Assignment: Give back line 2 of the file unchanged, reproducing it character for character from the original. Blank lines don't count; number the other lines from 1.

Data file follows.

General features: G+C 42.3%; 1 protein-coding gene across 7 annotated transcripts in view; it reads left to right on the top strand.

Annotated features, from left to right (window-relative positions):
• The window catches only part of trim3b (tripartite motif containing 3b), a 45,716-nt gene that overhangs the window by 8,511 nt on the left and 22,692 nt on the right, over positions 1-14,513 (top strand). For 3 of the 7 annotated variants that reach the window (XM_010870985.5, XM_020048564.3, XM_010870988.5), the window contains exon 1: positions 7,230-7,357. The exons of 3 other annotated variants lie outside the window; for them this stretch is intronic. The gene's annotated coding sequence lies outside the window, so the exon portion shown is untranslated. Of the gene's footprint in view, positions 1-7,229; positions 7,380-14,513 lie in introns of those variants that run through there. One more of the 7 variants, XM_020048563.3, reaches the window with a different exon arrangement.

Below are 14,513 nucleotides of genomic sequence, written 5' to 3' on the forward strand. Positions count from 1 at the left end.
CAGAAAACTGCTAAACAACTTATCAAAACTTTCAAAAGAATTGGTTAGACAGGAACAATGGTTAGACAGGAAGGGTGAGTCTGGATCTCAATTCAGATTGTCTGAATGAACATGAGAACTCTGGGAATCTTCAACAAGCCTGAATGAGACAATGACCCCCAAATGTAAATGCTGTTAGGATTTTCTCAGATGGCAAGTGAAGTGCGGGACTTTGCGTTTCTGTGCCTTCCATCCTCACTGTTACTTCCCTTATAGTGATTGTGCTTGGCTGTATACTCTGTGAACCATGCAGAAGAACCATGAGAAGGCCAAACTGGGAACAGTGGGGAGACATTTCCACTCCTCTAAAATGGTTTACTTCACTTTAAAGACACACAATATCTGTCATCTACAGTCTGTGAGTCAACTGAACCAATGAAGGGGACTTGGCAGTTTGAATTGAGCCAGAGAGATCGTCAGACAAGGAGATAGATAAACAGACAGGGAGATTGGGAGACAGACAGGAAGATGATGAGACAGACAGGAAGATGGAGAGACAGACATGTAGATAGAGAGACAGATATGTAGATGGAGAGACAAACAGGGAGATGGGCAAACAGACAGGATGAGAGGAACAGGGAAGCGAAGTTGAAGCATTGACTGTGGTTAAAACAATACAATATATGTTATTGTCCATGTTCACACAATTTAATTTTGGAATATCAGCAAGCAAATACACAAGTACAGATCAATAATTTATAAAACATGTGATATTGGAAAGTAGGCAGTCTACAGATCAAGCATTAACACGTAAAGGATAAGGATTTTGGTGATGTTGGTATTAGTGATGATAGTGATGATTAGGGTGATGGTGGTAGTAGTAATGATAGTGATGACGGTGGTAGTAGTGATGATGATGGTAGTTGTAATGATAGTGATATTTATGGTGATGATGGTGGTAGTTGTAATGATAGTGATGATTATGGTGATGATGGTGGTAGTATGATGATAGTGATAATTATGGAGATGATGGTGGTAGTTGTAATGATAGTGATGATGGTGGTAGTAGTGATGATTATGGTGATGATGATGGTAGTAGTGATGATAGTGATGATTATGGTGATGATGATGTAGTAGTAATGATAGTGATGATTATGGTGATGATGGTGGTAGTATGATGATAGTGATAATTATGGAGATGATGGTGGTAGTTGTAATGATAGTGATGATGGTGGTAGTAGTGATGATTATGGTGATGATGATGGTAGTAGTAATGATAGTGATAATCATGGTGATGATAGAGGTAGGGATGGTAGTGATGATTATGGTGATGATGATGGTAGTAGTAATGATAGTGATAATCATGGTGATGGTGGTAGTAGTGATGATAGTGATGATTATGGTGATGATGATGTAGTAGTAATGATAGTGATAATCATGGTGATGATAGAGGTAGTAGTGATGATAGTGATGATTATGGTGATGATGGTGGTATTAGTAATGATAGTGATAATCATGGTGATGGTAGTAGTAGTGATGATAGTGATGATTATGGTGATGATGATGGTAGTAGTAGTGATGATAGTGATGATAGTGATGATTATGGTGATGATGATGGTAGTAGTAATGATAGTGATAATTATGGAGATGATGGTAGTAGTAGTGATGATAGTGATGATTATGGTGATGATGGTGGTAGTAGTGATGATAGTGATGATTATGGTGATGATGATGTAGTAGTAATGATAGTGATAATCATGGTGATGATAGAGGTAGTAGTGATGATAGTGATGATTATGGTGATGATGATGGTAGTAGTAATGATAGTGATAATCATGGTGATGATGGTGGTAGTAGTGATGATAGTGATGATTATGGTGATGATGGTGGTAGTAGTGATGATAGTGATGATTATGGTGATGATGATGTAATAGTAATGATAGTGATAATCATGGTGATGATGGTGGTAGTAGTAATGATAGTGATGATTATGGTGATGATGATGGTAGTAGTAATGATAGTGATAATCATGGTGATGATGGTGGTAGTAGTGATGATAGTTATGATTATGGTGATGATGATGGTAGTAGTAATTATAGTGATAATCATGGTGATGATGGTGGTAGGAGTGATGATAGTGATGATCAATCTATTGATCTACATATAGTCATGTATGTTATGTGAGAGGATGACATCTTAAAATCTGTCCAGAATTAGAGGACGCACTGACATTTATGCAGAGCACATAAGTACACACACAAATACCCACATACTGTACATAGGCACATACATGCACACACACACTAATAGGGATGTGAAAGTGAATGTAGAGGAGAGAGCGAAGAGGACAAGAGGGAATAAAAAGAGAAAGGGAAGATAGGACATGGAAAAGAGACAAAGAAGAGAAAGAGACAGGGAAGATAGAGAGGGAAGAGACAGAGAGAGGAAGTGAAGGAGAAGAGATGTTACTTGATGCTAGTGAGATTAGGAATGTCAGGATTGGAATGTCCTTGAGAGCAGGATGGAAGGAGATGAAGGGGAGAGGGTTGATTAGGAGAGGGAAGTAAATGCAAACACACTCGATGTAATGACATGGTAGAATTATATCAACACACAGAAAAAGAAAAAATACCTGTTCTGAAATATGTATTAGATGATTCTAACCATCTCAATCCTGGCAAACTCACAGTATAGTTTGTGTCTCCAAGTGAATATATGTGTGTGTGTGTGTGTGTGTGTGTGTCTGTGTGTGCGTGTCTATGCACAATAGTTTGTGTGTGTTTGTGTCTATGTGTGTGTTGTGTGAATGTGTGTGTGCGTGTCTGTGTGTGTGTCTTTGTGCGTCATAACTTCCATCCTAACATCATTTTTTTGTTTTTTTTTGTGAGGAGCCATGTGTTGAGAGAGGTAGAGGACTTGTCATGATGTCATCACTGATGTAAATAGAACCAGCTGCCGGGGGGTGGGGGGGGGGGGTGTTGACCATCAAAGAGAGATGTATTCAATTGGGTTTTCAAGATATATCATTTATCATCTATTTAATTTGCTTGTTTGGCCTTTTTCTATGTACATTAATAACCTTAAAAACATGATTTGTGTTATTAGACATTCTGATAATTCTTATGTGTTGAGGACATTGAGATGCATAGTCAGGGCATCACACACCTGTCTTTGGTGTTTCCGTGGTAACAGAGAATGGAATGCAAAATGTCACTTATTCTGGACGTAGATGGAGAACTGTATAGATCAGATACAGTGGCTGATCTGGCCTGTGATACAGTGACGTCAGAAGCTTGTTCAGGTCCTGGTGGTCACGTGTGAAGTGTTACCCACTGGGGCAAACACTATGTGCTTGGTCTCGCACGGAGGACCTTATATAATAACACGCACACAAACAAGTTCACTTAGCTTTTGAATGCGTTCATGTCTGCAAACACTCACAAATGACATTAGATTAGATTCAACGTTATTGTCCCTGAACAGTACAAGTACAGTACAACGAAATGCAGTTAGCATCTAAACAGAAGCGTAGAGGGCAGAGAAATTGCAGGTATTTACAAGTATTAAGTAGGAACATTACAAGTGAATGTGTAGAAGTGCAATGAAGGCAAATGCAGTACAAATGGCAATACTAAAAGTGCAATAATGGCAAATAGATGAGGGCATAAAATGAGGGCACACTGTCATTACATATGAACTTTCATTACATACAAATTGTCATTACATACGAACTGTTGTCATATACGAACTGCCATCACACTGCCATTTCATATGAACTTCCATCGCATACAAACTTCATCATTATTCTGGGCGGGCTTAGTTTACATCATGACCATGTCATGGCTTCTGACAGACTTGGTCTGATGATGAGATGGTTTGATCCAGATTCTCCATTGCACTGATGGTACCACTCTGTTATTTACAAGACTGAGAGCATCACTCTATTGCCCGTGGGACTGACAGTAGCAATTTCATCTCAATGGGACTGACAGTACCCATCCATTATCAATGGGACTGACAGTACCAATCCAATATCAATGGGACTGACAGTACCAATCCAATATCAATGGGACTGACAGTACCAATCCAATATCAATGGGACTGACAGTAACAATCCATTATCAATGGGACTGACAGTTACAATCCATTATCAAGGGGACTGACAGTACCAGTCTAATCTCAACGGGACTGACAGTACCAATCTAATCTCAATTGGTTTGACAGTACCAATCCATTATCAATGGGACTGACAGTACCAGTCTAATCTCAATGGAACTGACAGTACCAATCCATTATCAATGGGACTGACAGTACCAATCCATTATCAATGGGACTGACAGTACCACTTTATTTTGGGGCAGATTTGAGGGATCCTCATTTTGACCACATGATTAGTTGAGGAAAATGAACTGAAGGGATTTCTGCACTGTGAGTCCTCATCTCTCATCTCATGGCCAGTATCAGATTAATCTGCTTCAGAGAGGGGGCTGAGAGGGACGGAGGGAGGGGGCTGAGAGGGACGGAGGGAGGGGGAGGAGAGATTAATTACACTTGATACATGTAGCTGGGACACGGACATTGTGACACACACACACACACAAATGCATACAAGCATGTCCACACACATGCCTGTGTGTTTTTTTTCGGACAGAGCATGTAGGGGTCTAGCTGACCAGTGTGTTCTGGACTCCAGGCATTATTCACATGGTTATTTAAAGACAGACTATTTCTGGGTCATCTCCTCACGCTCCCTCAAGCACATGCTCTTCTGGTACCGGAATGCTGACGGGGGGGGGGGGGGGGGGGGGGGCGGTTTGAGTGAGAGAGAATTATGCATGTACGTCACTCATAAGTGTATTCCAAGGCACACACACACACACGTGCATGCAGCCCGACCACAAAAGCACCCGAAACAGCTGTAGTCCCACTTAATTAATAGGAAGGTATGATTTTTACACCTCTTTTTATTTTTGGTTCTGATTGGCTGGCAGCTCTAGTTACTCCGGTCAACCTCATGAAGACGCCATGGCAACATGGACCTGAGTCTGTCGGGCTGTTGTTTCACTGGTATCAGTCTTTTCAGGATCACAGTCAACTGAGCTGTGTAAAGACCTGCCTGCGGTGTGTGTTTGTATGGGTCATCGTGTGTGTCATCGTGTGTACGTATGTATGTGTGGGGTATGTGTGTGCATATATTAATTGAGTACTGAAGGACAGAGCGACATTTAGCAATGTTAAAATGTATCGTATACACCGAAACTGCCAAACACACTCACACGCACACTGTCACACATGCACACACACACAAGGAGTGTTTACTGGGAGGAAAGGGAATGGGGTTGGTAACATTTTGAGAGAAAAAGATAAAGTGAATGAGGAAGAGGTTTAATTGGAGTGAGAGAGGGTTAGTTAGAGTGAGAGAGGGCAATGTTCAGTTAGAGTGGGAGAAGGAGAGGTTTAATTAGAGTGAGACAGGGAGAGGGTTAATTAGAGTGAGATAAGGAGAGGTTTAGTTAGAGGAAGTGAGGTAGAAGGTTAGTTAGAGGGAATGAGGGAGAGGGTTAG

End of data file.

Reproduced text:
Annotated features, from left to right (window-relative positions):